Theses Doctoral

Producing Trustworthy Hardware Using Untrusted Components, Personnel and Resources

Waksman, Adam

Computer security is a full-system property, and attackers will always
go after the weakest link in a system. In modern computer systems,
the hardware supply chain is an obvious and vulnerable point of
attack. The ever-increasing complexity of hardware systems, along with
the globalization of the hardware supply chain, has made it unreasonable
to trust hardware. Hardware-based attacks, known as backdoors, are easy
to implement and can undermine the security of systems built on top of
compromised hardware. Operating systems and other software can only be
secure if they can trust the underlying hardware systems.
The full supply chain for creating hardware includes multiple processes,
which are often addressed in disparate threads of research, but which we
consider as one unified process. On the front-end side, there is the soft
design of hardware, along with validation and synthesis, to ultimately
create a netlist, the document that defines the physical layout of
hardware. On the back-end side, there is a physical fabrication process,
where a chip is produced at a foundry from a supplied netlist, followed
in some cases by post-fabrication testing. Producing a trustworthy chip
means securing the process from the early design stages through to the
post-fabrication tests.
We propose, implement and analyze a series of methods for making
the hardware supply chain resilient against a wide array of known and
possible attacks. These methods allow for the design and fabrication of
hardware using untrustworthy personnel, designs, tools and resources,
while protecting the final product from large classes of attacks, some
known previously and some discovered and taxonomized in this work.
The overarching idea in this work is to take a full-process view of
the hardware supply chain. We begin by securing the hardware design and
synthesis processes uses a defense-in-depth approach. We combine this
work with foundry-side techniques to prevent malicious modifications
and counterfeiting, and finally apply novel attestation techniques to
ensure that hardware is trustworthy when it reaches users.
For our design-side security approach, we use defense-in-depth
because in practice, any security method can potentially subverted, and
defense-in-depth is the best way to handle that assumption. Our approach
involves three independent steps. The first is a functional analysis
tool (called FANCI), applied statically to designs during the coding and
validation stages to remove any malicious circuits. The second step is
to include physical security circuits that operate at runtime. These
circuits, which we call trigger obfuscation circuits, scramble data at
the microarchitectural level so that any hardware backdoors remaining in
the design cannot be triggered at runtime. The third and final step is to
include a runtime monitoring system that detects any backdoor payloads
that might have been achieved despite the previous two steps. We design
two different versions of this monitoring system. The first, TrustNet, is
extremely lightweight and protects against an important class of attacks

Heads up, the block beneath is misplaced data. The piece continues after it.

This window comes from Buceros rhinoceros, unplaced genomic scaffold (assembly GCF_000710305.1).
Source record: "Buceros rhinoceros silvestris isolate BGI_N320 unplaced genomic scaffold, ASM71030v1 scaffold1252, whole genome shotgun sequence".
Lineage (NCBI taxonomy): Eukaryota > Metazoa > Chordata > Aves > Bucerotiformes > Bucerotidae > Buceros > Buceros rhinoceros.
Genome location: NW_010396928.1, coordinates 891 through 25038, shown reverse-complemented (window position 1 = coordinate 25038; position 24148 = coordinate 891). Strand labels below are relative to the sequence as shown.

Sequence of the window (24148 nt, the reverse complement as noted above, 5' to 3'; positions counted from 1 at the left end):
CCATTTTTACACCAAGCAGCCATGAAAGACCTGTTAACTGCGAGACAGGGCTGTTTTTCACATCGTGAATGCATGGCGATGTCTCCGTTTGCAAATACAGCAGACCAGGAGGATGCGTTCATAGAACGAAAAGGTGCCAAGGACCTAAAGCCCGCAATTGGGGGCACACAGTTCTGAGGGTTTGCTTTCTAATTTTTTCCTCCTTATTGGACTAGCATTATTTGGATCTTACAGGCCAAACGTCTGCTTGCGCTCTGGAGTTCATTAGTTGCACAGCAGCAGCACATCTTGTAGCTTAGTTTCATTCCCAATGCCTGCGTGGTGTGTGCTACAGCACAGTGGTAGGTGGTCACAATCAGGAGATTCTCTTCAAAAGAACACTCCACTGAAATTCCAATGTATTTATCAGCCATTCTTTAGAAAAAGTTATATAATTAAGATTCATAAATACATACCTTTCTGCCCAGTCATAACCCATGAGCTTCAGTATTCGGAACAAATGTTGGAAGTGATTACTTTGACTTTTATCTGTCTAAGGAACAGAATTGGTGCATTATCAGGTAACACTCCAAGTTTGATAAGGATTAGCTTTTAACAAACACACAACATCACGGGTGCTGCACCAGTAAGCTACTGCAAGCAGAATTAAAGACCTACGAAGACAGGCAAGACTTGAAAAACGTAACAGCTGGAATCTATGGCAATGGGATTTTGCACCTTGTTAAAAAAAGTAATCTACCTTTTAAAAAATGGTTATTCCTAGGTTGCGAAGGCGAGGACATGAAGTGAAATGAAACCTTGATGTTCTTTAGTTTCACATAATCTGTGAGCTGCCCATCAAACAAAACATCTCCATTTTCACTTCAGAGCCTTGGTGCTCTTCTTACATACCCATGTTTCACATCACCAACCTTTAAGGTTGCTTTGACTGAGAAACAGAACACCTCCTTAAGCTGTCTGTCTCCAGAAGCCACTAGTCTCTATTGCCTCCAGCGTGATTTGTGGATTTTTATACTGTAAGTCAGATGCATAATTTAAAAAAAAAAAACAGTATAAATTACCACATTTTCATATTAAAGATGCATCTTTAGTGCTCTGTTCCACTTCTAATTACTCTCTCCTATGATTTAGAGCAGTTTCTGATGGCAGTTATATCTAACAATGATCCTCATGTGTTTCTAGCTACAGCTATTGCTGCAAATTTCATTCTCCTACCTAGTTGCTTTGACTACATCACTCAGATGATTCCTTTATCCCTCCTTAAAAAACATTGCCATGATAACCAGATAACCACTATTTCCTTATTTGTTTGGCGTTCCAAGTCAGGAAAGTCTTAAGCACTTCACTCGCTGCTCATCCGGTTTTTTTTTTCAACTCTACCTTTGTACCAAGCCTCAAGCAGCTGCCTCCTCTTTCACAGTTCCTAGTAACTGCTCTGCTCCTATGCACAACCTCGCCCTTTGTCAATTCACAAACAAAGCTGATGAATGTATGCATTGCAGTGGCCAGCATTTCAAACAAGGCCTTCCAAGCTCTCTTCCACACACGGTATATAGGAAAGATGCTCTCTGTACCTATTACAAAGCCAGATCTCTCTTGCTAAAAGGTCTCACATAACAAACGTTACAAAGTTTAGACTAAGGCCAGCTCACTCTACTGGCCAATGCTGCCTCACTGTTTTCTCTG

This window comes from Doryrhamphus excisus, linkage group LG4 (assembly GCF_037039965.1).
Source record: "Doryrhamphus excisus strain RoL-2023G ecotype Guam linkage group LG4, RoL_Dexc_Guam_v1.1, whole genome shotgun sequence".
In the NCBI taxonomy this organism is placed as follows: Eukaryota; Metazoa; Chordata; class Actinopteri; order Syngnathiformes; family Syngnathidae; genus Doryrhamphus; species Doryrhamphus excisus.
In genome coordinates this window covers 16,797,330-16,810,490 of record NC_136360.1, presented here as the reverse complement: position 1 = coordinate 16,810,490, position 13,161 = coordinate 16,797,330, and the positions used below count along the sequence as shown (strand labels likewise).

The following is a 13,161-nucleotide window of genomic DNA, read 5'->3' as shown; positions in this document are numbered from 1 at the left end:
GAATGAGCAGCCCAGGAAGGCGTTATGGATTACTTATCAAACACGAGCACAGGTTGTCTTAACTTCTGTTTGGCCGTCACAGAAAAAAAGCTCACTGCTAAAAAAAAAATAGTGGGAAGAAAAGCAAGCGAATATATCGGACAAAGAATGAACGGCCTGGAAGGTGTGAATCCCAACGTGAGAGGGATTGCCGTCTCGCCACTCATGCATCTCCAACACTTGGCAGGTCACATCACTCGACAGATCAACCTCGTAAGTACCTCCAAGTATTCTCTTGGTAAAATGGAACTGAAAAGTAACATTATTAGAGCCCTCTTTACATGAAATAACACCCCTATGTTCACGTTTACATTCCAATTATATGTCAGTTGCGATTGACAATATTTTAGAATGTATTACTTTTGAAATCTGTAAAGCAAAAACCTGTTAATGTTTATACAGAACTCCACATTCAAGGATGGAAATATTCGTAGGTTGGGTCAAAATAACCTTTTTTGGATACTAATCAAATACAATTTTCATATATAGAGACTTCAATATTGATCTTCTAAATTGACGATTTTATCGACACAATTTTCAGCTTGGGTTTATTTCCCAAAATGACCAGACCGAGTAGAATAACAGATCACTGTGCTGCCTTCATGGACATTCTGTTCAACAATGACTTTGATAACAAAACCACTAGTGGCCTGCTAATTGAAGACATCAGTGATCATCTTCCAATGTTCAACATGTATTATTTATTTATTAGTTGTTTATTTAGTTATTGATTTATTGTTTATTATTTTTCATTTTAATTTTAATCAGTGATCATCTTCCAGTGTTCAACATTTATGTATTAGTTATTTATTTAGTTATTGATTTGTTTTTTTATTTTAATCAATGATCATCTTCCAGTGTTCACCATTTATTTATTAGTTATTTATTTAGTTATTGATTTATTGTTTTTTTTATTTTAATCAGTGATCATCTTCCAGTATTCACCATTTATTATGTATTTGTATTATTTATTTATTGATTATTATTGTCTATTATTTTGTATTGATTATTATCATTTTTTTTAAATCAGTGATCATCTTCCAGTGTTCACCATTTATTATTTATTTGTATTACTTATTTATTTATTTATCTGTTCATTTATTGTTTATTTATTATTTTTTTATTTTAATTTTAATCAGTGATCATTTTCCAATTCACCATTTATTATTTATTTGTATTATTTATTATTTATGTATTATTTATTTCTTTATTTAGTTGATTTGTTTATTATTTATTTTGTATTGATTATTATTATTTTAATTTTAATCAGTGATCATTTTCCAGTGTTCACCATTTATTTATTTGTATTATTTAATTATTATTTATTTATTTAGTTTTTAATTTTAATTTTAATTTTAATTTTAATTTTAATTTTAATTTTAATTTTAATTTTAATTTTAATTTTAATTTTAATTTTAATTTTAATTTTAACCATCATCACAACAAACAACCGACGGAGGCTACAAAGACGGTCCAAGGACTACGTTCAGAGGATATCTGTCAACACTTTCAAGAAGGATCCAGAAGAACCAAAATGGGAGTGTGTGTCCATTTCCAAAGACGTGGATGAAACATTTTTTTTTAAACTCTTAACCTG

called emitter backdoors. The second, DataWatch, is slightly more heavyweight
(though still efficient and low overhead) that can catch a wider variety
of attacks and can be adapted to protect against nearly any type of
digital payload. We taxonomize the types of attacks that are possible
against each of the three steps of our defense-in-depth system and show
that each defense provides strong coverage with low (or negligible)
overheads to performance, area and power consumption.
For our foundry-side security approach, we develop the first foundry-side
defense system that is aware of design-side security. We create a
power-based side-channel, called a beacon. This beacon is essentially a
benign backdoor. It can be turned on by a special key (not provided to
the foundry), allowing for security attestation during post-fabrication
testing. By designing this beacon into the design itself, the beacon
requires neither keys nor storage, and as such exists in the final chip
purely by virtue of existing in the netlist. We further obfuscate the
netlist itself, rendering the task of reverse engineering the beacon
(for a foundry-side adversary) intractable. Both the inclusion of the
beacon and the obfuscation process add little to area and power costs
and have no impact on performance.
All together, these methods provide a foundation on which hardware
security can be developed and enhanced. They are low overhead and
practical, making them suitable for inclusion in next generation
hardware. Moving forward, the criticality of having trustworthy hardware
can only increase. Ensuring that the hardware supply chain can be trusted
in the face of sophisticated adversaries is vital. Both hardware design
and hardware fabrication are increasingly international processes, and
we believe continuing with this unified approach is the correct path
for future research. In order for companies and governments to place
trust in mission-critical hardware, it is necessary for hardware to be
certified as secure and trustworthy. The methods we propose can be the
first steps toward making this certification a reality.



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More About This Work

Academic Units
Computer Science
Thesis Advisors
Sethumadhavan, Simha
Ph.D., Columbia University
Published Here
July 7, 2014